So the teenage birth rate continues to climb (as does the share of DPB recipients that are aged 18-19.) Here's why according to Statistics NZ top demographer;
The proportion of girls aged 15 to 19 having babies rose for the sixth year in a row, from a low of 2.6 per cent in 2002 to 3.1 per cent in 2007 and 3.3 per cent last year, Statistics NZ said yesterday.
The agency's principal demographer, Mansoor Khawaja, said young women appeared to be refusing to follow their mothers' decisions to have few children later in life.
"I reckon they just didn't agree with their mothers, which is not uncommon," he said.
"If you look at the previous generations, the mothers of the baby-boomers had roughly four children on average. The baby-boomers [born between 1945 and 1965] have ended up with less than two children each.
"There might have been a generation gap between the mother and the daughter. It's very interesting that every generation reverses the pattern of their mothers. They go back to their grandmothers."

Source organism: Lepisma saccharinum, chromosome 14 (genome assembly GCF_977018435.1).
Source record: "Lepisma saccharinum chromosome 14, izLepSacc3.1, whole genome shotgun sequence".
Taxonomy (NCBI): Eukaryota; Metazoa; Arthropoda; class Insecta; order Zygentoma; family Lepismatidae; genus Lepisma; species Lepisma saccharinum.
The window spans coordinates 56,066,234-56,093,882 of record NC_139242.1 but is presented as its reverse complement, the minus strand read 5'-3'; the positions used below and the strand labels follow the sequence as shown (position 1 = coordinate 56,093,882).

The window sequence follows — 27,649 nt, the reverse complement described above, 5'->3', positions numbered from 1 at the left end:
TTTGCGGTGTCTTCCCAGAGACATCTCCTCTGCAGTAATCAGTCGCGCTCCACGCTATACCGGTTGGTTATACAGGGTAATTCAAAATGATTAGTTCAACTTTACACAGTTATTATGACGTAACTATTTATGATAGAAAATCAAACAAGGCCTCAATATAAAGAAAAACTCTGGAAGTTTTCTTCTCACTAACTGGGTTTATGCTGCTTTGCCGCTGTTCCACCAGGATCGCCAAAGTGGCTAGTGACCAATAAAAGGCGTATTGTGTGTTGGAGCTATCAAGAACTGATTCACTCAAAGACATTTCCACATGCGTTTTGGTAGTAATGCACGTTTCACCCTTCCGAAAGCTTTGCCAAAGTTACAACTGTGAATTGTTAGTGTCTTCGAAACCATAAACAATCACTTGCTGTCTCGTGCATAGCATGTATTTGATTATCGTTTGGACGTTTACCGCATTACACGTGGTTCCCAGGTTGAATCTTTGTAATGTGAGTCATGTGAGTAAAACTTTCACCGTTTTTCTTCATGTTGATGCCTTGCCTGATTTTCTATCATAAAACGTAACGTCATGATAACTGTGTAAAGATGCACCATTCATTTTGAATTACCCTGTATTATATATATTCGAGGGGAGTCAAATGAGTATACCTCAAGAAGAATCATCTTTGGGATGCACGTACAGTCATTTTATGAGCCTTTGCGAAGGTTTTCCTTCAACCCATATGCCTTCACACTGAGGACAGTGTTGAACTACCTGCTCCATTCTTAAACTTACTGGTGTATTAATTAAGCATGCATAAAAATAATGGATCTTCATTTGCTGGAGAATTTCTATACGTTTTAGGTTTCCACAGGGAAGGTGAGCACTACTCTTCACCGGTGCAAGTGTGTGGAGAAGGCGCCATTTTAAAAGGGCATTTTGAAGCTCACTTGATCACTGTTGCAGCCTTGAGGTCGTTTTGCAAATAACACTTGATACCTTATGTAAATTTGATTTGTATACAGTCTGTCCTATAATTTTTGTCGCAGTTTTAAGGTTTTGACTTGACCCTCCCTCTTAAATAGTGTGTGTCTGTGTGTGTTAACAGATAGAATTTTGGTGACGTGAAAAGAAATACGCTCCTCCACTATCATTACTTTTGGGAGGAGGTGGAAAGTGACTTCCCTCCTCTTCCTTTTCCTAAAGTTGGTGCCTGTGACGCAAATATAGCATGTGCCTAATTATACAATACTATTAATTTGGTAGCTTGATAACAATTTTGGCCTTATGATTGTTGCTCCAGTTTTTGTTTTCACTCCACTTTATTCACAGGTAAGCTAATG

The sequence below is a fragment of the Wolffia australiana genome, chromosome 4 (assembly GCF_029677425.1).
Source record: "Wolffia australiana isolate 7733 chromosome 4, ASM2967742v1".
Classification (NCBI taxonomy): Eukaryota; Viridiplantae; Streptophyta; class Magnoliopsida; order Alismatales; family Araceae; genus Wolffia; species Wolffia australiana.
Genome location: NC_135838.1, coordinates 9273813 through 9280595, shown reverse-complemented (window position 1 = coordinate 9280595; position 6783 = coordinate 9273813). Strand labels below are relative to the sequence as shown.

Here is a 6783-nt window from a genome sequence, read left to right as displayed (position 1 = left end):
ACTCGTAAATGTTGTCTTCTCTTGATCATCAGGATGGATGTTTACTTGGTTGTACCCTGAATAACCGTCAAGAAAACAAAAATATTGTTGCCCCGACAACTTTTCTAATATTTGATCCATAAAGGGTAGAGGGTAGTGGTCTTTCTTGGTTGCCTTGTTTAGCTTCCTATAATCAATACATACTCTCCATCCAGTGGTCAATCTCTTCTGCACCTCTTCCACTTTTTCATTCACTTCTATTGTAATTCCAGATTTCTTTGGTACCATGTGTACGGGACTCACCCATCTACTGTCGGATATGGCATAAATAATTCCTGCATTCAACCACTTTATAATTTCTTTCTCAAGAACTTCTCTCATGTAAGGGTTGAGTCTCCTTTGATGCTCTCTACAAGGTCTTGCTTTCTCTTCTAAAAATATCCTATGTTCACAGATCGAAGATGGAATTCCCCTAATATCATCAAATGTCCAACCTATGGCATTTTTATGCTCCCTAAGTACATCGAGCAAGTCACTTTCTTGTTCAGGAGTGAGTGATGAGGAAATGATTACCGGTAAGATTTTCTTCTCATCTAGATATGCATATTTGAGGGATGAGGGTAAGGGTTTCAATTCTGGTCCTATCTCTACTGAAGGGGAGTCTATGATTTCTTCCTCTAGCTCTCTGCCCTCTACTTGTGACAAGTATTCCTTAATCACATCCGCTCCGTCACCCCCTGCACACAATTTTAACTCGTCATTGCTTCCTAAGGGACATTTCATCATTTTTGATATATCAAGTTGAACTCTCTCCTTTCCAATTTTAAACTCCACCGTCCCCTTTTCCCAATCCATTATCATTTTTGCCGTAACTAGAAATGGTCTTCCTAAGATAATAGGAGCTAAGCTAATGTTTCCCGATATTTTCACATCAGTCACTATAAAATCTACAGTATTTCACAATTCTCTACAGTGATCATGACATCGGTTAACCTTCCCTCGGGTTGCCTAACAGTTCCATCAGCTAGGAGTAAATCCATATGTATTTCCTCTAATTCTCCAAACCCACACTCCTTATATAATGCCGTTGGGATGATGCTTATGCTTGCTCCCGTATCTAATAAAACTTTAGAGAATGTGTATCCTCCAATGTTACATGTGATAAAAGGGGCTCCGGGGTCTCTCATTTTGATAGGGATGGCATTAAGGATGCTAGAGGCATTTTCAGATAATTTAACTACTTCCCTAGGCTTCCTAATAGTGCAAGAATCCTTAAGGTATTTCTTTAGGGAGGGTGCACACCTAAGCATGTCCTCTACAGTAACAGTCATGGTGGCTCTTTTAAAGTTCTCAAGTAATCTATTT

I think this is completely wrong.
Most of the 15-19 year-olds having babies live in the poorest areas. The teenage birthrate in the poorest decile is around ten times higher than in the richest. These girls very often follow in their mother's footsteps. It is part and parcel of the environment of disadvantage and disregard for education. The above comments take no account of socio-economic differences and attitudes. It assumes uniformity amongst fertile females.
Also the Maori teenage birth rate is much higher and accounts for nearly half of all these births. Yet the comments virtually ignore this aspect of teenage birth. Many of today's 15 to 19 year-old Maori females were born when Maori unemployment was very high and they consequently grew up on welfare. I would be very surprised if they were the first-borns of 'older' mothers who then counselled their daughters to similarly delay childbirth. Very.
EDL’s Tommy Robinson
2 hours ago